There is a seemingly endless amount of different versions of the “paleo diet”, all of which appear to be based on bad science (I’m putting it nicely) and fear mongering for the “unapproved” foods. For fun, let’s explore how you can use some Paleo disapproved foods to support your fat loss goals. Now, of course no food has magical fat burning properties (just like no food has magical fat storing properties). However, individual food choices can make a profound impact depending on the overall context of your diet.
Two of these ‘tricks’ are strategies that help to minimize fat calories. This isn’t to imply that fat calories are “bad”, but rather that they’re easy to over-consume – and many people certainly do – especially for people coming from a “Paleo” background.
Totally Un-Paleo Fat Loss Trick #1 – Snacking on Granola
Having a granola bar before a meal – approximately 20 to 60 minutes beforehand – can be an effective means of helping to reduce calorie consumption at the next meal. This can be especially helpful if your work situation prevents you from taking breaks for lunch at times of our ideal choosing and your appetite is then inclined to ‘fly off the rails’. Sneaking in a granola based snack could help keep your appetite to a more reasonable level. The more fiber here, the better. And be careful that you’re not adding too many calories. If you can have 100 calories via a snack and that helps you to not overeat by 250 calories at your next meal, that’s a big win. If on the other hand, you have a 250 calorie snack and it only helps reduce your next meal by 100 calories, that’s not as helpful.
Totally Un-Paleo Fat Loss Trick #2 – Swapping Some Usual Fat and/or Carb Calories for Beans
Out of 240 calories of black beans, 60 calories is from protein (15 grams). This isn’t a huge amount, but if used in addition to a primary protein source such as animal proteins, it certainly helps to support adequate protein intake while keeping meals more interesting than just grilled chicken breast all the time (yuck).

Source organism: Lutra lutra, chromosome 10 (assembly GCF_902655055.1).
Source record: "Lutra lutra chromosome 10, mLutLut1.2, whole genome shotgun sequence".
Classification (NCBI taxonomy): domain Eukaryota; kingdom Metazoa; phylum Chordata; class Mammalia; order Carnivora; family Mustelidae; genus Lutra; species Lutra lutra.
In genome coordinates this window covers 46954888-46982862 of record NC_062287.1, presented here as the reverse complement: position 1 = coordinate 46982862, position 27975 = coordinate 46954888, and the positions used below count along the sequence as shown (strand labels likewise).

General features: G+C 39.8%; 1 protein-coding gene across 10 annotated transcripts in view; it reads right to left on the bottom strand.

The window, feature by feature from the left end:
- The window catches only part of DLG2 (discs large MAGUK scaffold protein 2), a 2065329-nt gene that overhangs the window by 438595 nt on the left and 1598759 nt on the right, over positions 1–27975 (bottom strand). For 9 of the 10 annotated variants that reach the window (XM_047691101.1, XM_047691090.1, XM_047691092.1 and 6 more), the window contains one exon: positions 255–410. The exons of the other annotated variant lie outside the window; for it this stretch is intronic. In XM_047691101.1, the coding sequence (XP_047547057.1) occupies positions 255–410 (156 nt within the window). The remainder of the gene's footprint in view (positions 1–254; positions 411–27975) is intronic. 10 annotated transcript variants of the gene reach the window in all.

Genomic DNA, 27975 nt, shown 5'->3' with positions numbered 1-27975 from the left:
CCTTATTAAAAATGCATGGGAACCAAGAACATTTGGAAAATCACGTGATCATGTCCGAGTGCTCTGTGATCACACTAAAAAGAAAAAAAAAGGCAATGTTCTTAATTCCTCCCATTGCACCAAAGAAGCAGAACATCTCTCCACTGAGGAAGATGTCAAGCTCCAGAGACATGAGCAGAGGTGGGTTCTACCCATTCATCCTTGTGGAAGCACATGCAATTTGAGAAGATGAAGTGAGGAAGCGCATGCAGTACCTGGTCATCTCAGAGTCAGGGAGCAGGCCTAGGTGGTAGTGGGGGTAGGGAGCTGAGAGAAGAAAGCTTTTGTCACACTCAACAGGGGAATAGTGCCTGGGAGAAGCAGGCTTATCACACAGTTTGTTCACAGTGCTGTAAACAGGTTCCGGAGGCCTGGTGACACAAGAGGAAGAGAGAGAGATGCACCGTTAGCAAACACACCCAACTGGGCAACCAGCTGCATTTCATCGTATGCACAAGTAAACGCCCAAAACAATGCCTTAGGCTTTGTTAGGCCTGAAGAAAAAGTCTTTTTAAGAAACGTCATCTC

On a practical level, I like to make sure I include carb sources that are tasty without adding fat. Of course this depends on your taste preferences, but this is one reason I like beans (and fruit, for that matter). You’re probably not going to drizzle a black bean with olive oil and throw it the oven to make black bean oven fries.
And last and far from least, legumes help to stabilize blood sugar, which can help keep your appetite from going crazy. This is likely due to the high concentration of dietary fiber, which is helpful for maximizing satiety (how filling a meal is per calorie, basically).
Totally Un-Paleo Fat Loss Trick #3 – Including Low Fat Dairy
Again, I’m not trying to vilify dietary fat here. It’s just easy to over-consume. In contrast, it can be tough to get enough protein to support your goals. And before you ask, I like 100 grams of protein as a baseline practical target to start with. If you’re not hitting that (and I see very few people who are), then you have no business doing a more complicated formula yet to figure out protein needs.
Using low fat dairy is a great way to sneak some lean protein in. Some examples include lower fat cottage cheese or greek yogurt. I personally will often add cottage cheese to baked potatoes, which helps to reduce the amount of butter ‘needed’ for flavor. The idea sounded kinda gross to me at first, but I have to say I find it delicious personally. When having a higher fat protein source (like a fatty steak), I like to have cottage cheese and fruit on the side with that meal. Of course, this also works with yogurt.
Depending on your overall diet, these ‘tricks’ could be helpful to support your goals. They also might make some cavemen jealous.